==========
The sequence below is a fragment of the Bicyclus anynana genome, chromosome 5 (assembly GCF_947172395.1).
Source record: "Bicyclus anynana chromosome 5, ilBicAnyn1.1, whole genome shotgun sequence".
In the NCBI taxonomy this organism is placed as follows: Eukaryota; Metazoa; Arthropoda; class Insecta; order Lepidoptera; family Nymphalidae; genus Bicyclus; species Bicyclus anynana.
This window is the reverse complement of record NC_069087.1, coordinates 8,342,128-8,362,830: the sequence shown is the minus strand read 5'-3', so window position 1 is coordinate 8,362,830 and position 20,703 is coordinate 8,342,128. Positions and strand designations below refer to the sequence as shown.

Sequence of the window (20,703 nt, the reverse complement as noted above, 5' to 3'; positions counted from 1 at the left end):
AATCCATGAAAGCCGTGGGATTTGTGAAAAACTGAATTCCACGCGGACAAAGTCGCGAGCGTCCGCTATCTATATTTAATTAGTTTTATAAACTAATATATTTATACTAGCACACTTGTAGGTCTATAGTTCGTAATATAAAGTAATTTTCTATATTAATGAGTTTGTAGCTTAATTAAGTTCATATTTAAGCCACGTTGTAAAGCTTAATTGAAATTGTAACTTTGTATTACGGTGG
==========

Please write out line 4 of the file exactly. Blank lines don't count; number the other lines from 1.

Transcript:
This window is the reverse complement of record NC_069087.1, coordinates 8,342,128-8,362,830: the sequence shown is the minus strand read 5'-3', so window position 1 is coordinate 8,362,830 and position 20,703 is coordinate 8,342,128. Positions and strand designations below refer to the sequence as shown.